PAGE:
Children’s Story – Knots That Can’t be Untied

John and Paul Baxter liked to play in the woods near their home. They liked to watch the birds fly among the branches. They liked to hear the bluejays scold. They liked when the leaves sang in the cool spring breeze. They liked to stand beside the tall pines that stretched long, bushy arms toward the sky. Sometimes it seemed they almost reached the sky. Another reason the boys liked the woods was because they were always finding something there that they had never seen before.

That’s the way it was the day they discovered the tree that looked as if a knot had been tied in it. The knot was about half way up the tree. The boys looked at it. They walked around it. How could a tree grow that way? the boys wondered. The trunk was at least four inches through the middle. Surely no one could have tied a knot in a tree that was so big.

When Dad came home from work, Paul and John showed him the tree.

“It’s a knot, all right,” Mr. Baxter told his sons. “But it must have been tied a long, long time ago. I think it was tied when the tree was a tiny sapling.” He ran his long fingers over the pattern of the knot as he spoke.

“Maybe this is the way it happened,” he said. “Long ago some boy may have played in these woods just as you do now. When he felt the young sapling, he discovered that it could be bent very easily. Twisting it under and around itself, he tied a knot in it.”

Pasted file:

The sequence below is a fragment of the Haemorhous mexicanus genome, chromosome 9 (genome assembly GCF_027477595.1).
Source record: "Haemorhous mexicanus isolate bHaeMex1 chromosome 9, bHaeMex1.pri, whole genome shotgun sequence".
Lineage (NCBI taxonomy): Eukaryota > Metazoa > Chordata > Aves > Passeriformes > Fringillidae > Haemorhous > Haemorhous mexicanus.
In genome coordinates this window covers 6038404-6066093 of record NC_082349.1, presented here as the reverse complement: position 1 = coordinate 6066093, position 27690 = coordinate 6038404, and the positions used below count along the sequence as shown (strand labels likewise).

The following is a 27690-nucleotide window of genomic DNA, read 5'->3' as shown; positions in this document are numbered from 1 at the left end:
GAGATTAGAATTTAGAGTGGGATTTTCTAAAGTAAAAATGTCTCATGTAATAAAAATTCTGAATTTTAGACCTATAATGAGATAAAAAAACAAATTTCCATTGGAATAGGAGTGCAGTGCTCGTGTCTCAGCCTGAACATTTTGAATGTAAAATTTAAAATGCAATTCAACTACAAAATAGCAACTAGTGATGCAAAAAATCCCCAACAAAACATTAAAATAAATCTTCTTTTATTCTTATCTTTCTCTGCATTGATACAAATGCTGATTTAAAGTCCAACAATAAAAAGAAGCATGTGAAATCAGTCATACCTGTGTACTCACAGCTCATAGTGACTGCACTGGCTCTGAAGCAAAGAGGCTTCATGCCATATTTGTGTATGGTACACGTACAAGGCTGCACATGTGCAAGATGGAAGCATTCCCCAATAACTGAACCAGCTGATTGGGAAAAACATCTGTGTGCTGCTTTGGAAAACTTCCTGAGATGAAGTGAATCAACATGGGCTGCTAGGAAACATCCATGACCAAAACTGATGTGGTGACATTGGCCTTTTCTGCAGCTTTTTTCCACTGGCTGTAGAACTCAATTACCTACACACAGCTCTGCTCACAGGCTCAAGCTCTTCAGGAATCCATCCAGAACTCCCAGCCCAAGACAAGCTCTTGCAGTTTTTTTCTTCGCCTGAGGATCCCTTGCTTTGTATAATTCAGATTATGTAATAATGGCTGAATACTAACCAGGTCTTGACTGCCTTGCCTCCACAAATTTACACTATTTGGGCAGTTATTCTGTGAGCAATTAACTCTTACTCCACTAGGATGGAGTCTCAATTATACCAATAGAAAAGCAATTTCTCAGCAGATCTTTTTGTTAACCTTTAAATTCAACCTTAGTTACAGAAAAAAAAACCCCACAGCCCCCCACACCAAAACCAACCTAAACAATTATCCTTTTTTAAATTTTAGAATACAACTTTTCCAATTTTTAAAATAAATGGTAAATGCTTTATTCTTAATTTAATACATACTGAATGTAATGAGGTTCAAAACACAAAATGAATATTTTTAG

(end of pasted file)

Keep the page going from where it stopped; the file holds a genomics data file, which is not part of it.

Mr. Baxter examined the tree again. Then he turned back to the boys.

“Do you think you could untie that knot?”

“No, never,” Paul said. “It’s grown together that way now. No one could ever untie the knot.”

“That’s what I wanted you to say,” the boys’ father said. “It’s that way with young fellows like you, too. There’s an old truth that says, ‘As a twig is bent … ’ which means as boys are bent, so the man will grow. The way you start out in life, the habits you make when you are young, will determine the kind of person you will be when you grow up. Knots tied in young boys’ lives are just as hard to untie as this tree knot.”

“Train up a child in the way he should go, and when he is old he will not depart from it” (Proverbs 22:6).

Dear Lord, we are glad that You can keep our lives free from ugly knots. We thank You for parents, for teachers and for pastors who teach us how to live — so we won’t have any knots in our minds and souls. Help us to choose wisely the things we do. May we always be pleasing to You. In Jesus’ dear name. Amen.

Happy Moments With God, Margaret Anderson, © 1962, 45, 46.